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Saturday, December 20, 2008

Tory fundraiser among those rumoured for Senate seats

Brian Laghi with the Globe and Mail is reporting today that the Harper Conservatives are expected to appoint Irving Gerstein, the party’s chief fundraiser, to the Senate along with 17 other appointments the Prime Minister is expected to make as early as Monday.

Others rumoured for Senate appointments are former Canadian Alliance interim party leader John Reynolds, Ontario PC MPP Norm Sterling, former ski star Nancy Greene, former Nova Scotia premier John Hamm, and B.C. aboriginal Chief Clarence Louie.

Posted by Matthew Johnston

Posted by westernstandard on December 20, 2008 | Permalink

Comments

I wish they would get rid of the senate and save taxpayers money. If not, I would prefer an elected one with term limits. However, I can understand why Harper is taking this step. God knows that the left will try to fill these up after January. At the very least, I hope that he makes Preston Manning a senator. Manning and the Reform Party were the only guys to speak for traditional canadians. I still wonder what it would have been like if Reform came to power in 1993 or 1997.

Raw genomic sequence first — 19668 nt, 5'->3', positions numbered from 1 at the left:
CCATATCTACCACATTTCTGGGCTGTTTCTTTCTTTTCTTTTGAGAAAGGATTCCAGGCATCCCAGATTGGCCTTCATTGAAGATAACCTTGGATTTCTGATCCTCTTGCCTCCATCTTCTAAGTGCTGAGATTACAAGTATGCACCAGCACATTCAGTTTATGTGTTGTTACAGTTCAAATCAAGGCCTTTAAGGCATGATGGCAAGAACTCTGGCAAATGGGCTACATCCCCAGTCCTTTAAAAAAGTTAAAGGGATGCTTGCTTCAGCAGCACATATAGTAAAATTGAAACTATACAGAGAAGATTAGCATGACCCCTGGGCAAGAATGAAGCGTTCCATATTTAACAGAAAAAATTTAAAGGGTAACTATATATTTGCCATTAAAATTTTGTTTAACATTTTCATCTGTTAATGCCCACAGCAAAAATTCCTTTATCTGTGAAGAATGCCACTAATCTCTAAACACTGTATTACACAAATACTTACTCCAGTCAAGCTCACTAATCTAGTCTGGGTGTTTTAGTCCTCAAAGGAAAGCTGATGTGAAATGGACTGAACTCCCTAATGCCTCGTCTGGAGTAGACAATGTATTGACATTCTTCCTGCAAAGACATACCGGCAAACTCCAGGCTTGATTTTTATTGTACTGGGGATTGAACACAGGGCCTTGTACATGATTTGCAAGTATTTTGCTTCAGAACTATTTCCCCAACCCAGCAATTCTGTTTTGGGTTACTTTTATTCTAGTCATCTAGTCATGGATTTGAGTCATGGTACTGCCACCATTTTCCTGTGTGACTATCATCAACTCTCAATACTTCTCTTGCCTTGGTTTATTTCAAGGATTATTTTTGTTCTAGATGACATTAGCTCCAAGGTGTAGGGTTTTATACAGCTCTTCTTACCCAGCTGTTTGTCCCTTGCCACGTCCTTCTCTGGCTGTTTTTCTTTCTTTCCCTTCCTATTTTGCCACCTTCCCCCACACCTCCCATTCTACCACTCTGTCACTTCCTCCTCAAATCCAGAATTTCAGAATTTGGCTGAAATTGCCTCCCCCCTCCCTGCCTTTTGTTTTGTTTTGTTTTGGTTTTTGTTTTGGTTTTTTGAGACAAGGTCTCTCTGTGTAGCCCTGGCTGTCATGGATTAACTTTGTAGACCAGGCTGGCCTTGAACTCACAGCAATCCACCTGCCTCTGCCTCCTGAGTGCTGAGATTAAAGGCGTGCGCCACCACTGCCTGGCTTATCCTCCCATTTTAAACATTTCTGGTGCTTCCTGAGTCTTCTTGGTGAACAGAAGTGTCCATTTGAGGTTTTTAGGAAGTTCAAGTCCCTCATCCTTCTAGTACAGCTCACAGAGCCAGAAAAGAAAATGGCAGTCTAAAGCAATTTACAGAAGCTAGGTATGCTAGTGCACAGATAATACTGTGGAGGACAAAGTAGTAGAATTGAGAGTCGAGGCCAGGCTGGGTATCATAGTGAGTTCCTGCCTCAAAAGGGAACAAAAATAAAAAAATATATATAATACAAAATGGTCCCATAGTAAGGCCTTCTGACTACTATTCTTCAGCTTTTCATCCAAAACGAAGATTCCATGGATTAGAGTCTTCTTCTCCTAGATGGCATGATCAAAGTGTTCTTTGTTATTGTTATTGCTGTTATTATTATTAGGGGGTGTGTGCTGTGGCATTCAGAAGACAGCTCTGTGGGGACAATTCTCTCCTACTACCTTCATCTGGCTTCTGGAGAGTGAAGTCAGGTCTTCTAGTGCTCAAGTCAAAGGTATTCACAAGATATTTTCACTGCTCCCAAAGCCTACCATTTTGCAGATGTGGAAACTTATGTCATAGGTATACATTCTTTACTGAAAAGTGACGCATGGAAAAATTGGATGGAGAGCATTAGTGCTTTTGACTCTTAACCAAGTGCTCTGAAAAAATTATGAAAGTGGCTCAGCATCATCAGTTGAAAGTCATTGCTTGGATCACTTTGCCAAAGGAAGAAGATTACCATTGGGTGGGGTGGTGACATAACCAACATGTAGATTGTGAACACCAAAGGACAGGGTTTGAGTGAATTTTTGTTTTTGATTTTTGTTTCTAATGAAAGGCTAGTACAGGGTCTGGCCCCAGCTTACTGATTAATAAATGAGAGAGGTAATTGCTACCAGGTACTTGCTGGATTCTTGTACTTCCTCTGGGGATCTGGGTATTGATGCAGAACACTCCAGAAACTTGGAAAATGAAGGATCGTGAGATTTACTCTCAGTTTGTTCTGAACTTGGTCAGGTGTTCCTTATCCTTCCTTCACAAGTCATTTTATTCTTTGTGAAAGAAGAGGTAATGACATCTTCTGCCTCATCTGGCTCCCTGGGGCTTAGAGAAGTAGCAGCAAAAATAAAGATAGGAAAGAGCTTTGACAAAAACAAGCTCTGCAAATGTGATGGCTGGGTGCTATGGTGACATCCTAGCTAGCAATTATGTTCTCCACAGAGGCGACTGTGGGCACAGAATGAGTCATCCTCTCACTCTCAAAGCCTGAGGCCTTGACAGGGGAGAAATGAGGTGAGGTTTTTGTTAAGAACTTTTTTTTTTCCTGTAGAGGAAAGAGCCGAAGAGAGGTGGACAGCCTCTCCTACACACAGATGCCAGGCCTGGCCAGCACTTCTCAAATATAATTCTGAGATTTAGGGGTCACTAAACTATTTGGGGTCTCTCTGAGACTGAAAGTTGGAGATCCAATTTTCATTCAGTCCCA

Posted by: Jethro | 2008-12-20 8:51:44 PM


You have to keep the Senate. There is nothing conservative about throwing away such an old institution. It used to serve a purpose - it was the aristocracy, and the appointed and unelected body which served as a check on the House of Commons.

The New Democrats don't know what they are talking about rejecting a Senate. They have essentially the same idea as the American Progressive movement in the early 1900s which rejected any notion of natural rights and saw the "good" as simply the rule of the majority. Of course the Senate must be an unelected body to cool down the hot tempers of public opinion from the lower House of Commons.

Unfortunately, both in England and in Canada, the Upper House is being wiped out for totalitarian democracy. If you are not going to have a constitutional system, or a presidential system, then a parliamentary system cannot survive without some sort of APPOINTED Upper House to institute a separation of powers.

Posted by: Omar Abu Hatem | 2008-12-20 10:29:17 PM


Omar, hear, hear! If we returned the Senate to what it is supposed to be, that would resolve the problem.

Posted by: Alain | 2008-12-21 5:15:46 PM



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